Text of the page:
This is what we see from the bedroom window which faces north. As I said, we stayed in all day, reading and sleeping. There's a Barnes and Nobles not far from the apartment and this year I ended up buying five books, read three and am midway on the fourth.
I zoomed in for this view of the same area. I am pleased with the detail my new little camera has captured. More water towers!! I'm always surprised at how high up people live.

Ian was taking a nap when the New York Fire Depart=
ment came along with practice exercises. Of course I took many pictures. I took pictures of them lowering a small boat that they used to race around in circles and then return to be pulled back aboard. But this was my favorite part of the exercise.

And then, as if on demand, a cruise ship came up the river and docked in one of the traditional luxury liner berths. You have no idea how slow a vessel moves at this stage. I was confused for quite a while until I realized that it was actually docking. I couldn't see a tug and it seems that all vessels come with one.
This sunset over New Jersey was from Monday night. I know I'm biased toward thinking the West has a lock on beautiful sunsets, but one was a contender.

This is the section of the Hudson where Sully put down his crippled aircraft and the many small boats that populate the river came immediately to safely evacuate the passengers and crew - remarkable story!

We have returned home, bringing our colds with us. The five-hour flight from Baltimore to Salt Lake City doped up on cold meds was a character builder. I was just as thrilled to come home last night as the dogs and kitty were to see us. There's no place like home! I get to sleep off my cold in my own bed. I'll post my trip knitting later - total disappointment.

Tuesday, October 19, 2010

Water Towers

If there is just one thing that says New York to me, it's water towers. Ian and I took the train up to the Bronx last night to see the Yankees play the Rangers. We were overwhelmed by the excitement of a stadium game and spent way too much on souvenirs for our grandkids. I could show you the pictures I took, but they wouldn't necessarily say New York. After all, the Mets are also a New York team.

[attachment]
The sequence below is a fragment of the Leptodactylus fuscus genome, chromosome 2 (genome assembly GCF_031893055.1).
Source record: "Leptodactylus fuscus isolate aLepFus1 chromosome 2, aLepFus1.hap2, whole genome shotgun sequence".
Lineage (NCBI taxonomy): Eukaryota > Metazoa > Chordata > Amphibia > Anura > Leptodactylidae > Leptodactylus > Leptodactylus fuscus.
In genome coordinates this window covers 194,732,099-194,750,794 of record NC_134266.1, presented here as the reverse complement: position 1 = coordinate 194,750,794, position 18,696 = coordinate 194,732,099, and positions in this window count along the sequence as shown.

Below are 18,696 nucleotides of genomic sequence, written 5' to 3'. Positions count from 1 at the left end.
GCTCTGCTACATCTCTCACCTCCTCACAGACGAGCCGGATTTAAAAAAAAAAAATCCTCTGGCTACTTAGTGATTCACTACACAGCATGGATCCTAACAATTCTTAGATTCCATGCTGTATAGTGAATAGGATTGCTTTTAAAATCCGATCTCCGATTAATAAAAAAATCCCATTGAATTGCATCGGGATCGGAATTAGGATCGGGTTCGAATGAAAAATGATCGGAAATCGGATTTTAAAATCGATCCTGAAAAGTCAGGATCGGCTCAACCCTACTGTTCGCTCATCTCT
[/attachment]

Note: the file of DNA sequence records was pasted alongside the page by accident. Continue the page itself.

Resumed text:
We took the train down to the Fulton stop, which is where I snapped these three water towers. We were on our way to see the Fulton Fish Market and the seaport museum. I had questions the staff couldn't answer so to our delight, we were turned over to the charming museum historian, Jack Putnam - a wonderful experience.

On the other hand and in another place, we toured a historic sailing ship in Boston, also a city with a seaport past.
Mr. Putman offered to provide me with a couple of websites and mentioned that he was also a painter cum photographer, which is about when I mentioned my "thang" for water towers - I have a portfolio of photoshopped water towers. We both laughed at the modern architects who try to camouflage theirs. I caught both in this photo. That blue crown on the left is "hiding" one. Water towers are required above five stories to provide pressurized water in the event of a fire.
I was so pleased when Mr. Putnam came back to us as we walked through the Alfred Stieglitz New York exhibit. Not only did he have the web sites for me, he'd written them inside of a greeting card of his own painting - so very cool!! I thought the water towers and church spires in this image weren't pretty, but pretty funny.
And I could go on and on and on and on. I discovered two trips ago that people who live here just don't seem to see them anymore, or at least don't feel inclined to put them in paintings or photography. Perhaps they're so ubiquitous, they no longer notice. They say New York to me.

I will stop now and show you some of my new obsession - manhole covers! I'm trying to find some literature on them - help if you know where I should be looking.

Not all manhole covers are equal. I have more pictures, but you get the idea here. I came across an interesting article here on their current state of manufacture.